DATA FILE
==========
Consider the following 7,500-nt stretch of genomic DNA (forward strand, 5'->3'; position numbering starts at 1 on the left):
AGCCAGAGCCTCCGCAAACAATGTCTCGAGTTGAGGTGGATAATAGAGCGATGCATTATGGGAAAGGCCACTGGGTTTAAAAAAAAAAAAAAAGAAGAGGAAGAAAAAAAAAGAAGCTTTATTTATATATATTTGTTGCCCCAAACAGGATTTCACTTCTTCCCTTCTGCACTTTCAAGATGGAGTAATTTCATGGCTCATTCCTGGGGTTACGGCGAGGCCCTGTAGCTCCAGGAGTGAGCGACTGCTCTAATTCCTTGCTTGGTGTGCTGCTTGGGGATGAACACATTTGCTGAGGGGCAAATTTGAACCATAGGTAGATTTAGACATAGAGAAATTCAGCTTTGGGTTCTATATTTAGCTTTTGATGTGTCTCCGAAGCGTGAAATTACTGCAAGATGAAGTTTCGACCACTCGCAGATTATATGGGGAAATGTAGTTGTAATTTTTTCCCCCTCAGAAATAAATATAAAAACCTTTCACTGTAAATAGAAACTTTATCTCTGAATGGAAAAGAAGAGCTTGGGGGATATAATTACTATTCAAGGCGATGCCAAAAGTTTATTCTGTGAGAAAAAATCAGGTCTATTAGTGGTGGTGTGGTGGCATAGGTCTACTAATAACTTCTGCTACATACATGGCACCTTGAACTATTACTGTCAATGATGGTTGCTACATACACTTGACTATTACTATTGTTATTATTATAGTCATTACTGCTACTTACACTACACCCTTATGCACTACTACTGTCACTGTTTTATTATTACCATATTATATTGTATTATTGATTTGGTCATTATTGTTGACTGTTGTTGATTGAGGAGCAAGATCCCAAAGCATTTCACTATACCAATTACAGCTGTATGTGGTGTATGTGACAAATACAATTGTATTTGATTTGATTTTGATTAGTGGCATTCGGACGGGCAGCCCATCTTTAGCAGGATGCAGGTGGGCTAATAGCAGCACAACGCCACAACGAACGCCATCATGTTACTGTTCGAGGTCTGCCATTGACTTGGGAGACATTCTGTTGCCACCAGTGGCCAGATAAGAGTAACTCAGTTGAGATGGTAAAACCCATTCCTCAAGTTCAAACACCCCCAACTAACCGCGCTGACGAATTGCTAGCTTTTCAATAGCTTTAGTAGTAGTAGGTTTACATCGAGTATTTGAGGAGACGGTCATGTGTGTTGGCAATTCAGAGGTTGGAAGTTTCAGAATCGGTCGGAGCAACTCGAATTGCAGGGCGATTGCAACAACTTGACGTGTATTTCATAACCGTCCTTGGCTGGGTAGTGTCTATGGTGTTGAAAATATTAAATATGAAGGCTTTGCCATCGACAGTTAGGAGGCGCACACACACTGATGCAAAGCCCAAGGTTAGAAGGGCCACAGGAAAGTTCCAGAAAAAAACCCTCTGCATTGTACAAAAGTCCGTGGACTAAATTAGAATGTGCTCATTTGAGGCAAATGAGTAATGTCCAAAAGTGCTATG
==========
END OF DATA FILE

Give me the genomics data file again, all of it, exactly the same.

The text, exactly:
Consider the following 7,500-nt stretch of genomic DNA (forward strand, 5'->3'; position numbering starts at 1 on the left):
AGCCAGAGCCTCCGCAAACAATGTCTCGAGTTGAGGTGGATAATAGAGCGATGCATTATGGGAAAGGCCACTGGGTTTAAAAAAAAAAAAAAAGAAGAGGAAGAAAAAAAAAGAAGCTTTATTTATATATATTTGTTGCCCCAAACAGGATTTCACTTCTTCCCTTCTGCACTTTCAAGATGGAGTAATTTCATGGCTCATTCCTGGGGTTACGGCGAGGCCCTGTAGCTCCAGGAGTGAGCGACTGCTCTAATTCCTTGCTTGGTGTGCTGCTTGGGGATGAACACATTTGCTGAGGGGCAAATTTGAACCATAGGTAGATTTAGACATAGAGAAATTCAGCTTTGGGTTCTATATTTAGCTTTTGATGTGTCTCCGAAGCGTGAAATTACTGCAAGATGAAGTTTCGACCACTCGCAGATTATATGGGGAAATGTAGTTGTAATTTTTTCCCCCTCAGAAATAAATATAAAAACCTTTCACTGTAAATAGAAACTTTATCTCTGAATGGAAAAGAAGAGCTTGGGGGATATAATTACTATTCAAGGCGATGCCAAAAGTTTATTCTGTGAGAAAAAATCAGGTCTATTAGTGGTGGTGTGGTGGCATAGGTCTACTAATAACTTCTGCTACATACATGGCACCTTGAACTATTACTGTCAATGATGGTTGCTACATACACTTGACTATTACTATTGTTATTATTATAGTCATTACTGCTACTTACACTACACCCTTATGCACTACTACTGTCACTGTTTTATTATTACCATATTATATTGTATTATTGATTTGGTCATTATTGTTGACTGTTGTTGATTGAGGAGCAAGATCCCAAAGCATTTCACTATACCAATTACAGCTGTATGTGGTGTATGTGACAAATACAATTGTATTTGATTTGATTTTGATTAGTGGCATTCGGACGGGCAGCCCATCTTTAGCAGGATGCAGGTGGGCTAATAGCAGCACAACGCCACAACGAACGCCATCATGTTACTGTTCGAGGTCTGCCATTGACTTGGGAGACATTCTGTTGCCACCAGTGGCCAGATAAGAGTAACTCAGTTGAGATGGTAAAACCCATTCCTCAAGTTCAAACACCCCCAACTAACCGCGCTGACGAATTGCTAGCTTTTCAATAGCTTTAGTAGTAGTAGGTTTACATCGAGTATTTGAGGAGACGGTCATGTGTGTTGGCAATTCAGAGGTTGGAAGTTTCAGAATCGGTCGGAGCAACTCGAATTGCAGGGCGATTGCAACAACTTGACGTGTATTTCATAACCGTCCTTGGCTGGGTAGTGTCTATGGTGTTGAAAATATTAAATATGAAGGCTTTGCCATCGACAGTTAGGAGGCGCACACACACTGATGCAAAGCCCAAGGTTAGAAGGGCCACAGGAAAGTTCCAGAAAAAAACCCTCTGCATTGTACAAAAGTCCGTGGACTAAATTAGAATGTGCTCATTTGAGGCAAATGAGTAATGTCCAAAAGTGCTATG